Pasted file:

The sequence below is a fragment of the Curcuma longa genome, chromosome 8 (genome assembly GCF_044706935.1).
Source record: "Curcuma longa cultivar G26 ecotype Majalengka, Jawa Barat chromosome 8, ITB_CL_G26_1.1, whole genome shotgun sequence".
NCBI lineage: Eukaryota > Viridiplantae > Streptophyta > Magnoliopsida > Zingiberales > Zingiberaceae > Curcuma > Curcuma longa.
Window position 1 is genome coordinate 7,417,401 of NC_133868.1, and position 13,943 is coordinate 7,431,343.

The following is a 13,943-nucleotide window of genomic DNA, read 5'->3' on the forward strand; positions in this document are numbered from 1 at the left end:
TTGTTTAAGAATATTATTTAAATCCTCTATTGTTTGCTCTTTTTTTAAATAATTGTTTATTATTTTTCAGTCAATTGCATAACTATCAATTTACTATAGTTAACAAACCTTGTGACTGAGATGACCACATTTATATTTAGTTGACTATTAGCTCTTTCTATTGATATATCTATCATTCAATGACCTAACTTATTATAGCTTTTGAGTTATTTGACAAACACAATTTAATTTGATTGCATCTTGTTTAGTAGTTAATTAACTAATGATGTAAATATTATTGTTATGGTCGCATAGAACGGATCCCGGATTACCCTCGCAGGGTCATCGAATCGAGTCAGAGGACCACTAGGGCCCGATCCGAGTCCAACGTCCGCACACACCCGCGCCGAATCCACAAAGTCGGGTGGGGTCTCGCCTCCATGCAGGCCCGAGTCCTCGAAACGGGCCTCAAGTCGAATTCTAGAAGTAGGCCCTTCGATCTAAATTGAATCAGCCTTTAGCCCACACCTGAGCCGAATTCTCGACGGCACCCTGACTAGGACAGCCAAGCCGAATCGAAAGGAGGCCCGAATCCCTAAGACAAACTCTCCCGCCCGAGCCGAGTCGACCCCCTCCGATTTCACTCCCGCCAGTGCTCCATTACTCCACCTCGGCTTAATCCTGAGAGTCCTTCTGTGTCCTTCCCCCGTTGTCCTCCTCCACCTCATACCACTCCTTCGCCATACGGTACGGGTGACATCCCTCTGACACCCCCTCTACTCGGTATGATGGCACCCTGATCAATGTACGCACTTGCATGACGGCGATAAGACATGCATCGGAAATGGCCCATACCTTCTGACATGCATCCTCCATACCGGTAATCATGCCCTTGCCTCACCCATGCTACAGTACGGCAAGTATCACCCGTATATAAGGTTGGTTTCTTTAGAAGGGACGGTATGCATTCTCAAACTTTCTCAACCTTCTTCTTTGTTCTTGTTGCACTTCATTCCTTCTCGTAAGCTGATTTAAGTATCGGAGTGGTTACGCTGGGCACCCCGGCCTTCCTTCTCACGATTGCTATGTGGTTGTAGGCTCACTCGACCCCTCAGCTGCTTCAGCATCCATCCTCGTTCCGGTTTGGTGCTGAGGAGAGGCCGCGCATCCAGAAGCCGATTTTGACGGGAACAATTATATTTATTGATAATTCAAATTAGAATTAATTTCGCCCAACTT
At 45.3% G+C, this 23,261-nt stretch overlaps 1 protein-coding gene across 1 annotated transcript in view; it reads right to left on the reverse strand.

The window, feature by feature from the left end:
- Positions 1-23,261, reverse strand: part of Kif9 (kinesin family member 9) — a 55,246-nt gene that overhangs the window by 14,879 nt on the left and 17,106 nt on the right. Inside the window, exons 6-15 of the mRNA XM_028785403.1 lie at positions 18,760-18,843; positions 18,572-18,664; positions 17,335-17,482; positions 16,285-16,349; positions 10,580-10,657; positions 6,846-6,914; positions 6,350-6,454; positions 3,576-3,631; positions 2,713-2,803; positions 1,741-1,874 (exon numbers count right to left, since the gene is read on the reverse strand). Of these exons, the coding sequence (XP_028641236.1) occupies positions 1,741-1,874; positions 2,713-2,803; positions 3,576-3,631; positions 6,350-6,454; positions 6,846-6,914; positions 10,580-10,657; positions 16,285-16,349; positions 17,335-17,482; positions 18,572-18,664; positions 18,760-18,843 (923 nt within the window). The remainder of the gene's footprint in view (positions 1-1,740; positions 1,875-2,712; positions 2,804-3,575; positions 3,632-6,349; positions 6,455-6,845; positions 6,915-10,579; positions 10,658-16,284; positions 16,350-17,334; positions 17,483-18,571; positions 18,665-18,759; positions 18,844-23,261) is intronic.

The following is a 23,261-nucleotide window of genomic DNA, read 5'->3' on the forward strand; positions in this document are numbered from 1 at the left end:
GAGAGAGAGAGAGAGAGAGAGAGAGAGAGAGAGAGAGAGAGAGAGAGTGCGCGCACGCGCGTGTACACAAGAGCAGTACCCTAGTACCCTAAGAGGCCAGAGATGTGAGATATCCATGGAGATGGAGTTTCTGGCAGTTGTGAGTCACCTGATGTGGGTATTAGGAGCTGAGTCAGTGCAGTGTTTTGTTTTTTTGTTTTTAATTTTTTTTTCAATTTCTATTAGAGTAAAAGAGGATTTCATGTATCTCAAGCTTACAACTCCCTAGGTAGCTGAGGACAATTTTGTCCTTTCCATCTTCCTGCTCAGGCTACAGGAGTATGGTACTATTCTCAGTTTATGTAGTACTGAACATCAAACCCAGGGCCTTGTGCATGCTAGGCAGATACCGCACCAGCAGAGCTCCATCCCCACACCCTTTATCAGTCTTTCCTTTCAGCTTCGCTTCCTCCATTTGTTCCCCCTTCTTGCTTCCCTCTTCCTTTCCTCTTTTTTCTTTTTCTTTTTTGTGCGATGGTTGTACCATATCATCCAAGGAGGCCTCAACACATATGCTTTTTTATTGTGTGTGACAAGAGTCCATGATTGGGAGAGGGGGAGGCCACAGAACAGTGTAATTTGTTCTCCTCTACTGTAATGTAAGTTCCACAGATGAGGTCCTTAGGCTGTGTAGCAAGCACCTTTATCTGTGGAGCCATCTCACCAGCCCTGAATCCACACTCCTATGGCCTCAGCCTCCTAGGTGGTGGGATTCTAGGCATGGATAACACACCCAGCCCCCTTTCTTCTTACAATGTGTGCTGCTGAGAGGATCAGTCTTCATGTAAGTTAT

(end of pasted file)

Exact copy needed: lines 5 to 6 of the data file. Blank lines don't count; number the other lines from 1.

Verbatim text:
The following is a 13,943-nucleotide window of genomic DNA, read 5'->3' on the forward strand; positions in this document are numbered from 1 at the left end:
TTGTTTAAGAATATTATTTAAATCCTCTATTGTTTGCTCTTTTTTTAAATAATTGTTTATTATTTTTCAGTCAATTGCATAACTATCAATTTACTATAGTTAACAAACCTTGTGACTGAGATGACCACATTTATATTTAGTTGACTATTAGCTCTTTCTATTGATATATCTATCATTCAATGACCTAACTTATTATAGCTTTTGAGTTATTTGACAAACACAATTTAATTTGATTGCATCTTGTTTAGTAGTTAATTAACTAATGATGTAAATATTATTGTTATGGTCGCATAGAACGGATCCCGGATTACCCTCGCAGGGTCATCGAATCGAGTCAGAGGACCACTAGGGCCCGATCCGAGTCCAACGTCCGCACACACCCGCGCCGAATCCACAAAGTCGGGTGGGGTCTCGCCTCCATGCAGGCCCGAGTCCTCGAAACGGGCCTCAAGTCGAATTCTAGAAGTAGGCCCTTCGATCTAAATTGAATCAGCCTTTAGCCCACACCTGAGCCGAATTCTCGACGGCACCCTGACTAGGACAGCCAAGCCGAATCGAAAGGAGGCCCGAATCCCTAAGACAAACTCTCCCGCCCGAGCCGAGTCGACCCCCTCCGATTTCACTCCCGCCAGTGCTCCATTACTCCACCTCGGCTTAATCCTGAGAGTCCTTCTGTGTCCTTCCCCCGTTGTCCTCCTCCACCTCATACCACTCCTTCGCCATACGGTACGGGTGACATCCCTCTGACACCCCCTCTACTCGGTATGATGGCACCCTGATCAATGTACGCACTTGCATGACGGCGATAAGACATGCATCGGAAATGGCCCATACCTTCTGACATGCATCCTCCATACCGGTAATCATGCCCTTGCCTCACCCATGCTACAGTACGGCAAGTATCACCCGTATATAAGGTTGGTTTCTTTAGAAGGGACGGTATGCATTCTCAAACTTTCTCAACCTTCTTCTTTGTTCTTGTTGCACTTCATTCCTTCTCGTAAGCTGATTTAAGTATCGGAGTGGTTACGCTGGGCACCCCGGCCTTCCTTCTCACGATTGCTATGTGGTTGTAGGCTCACTCGACCCCTCAGCTGCTTCAGCATCCATCCTCGTTCCGGTTTGGTGCTGAGGAGAGGCCGCGCATCCAGAAGCCGATTTTGACGGGAACAATTATATTTATTGATAATTCAAATTAGAATTAATTTCGCCCAACTT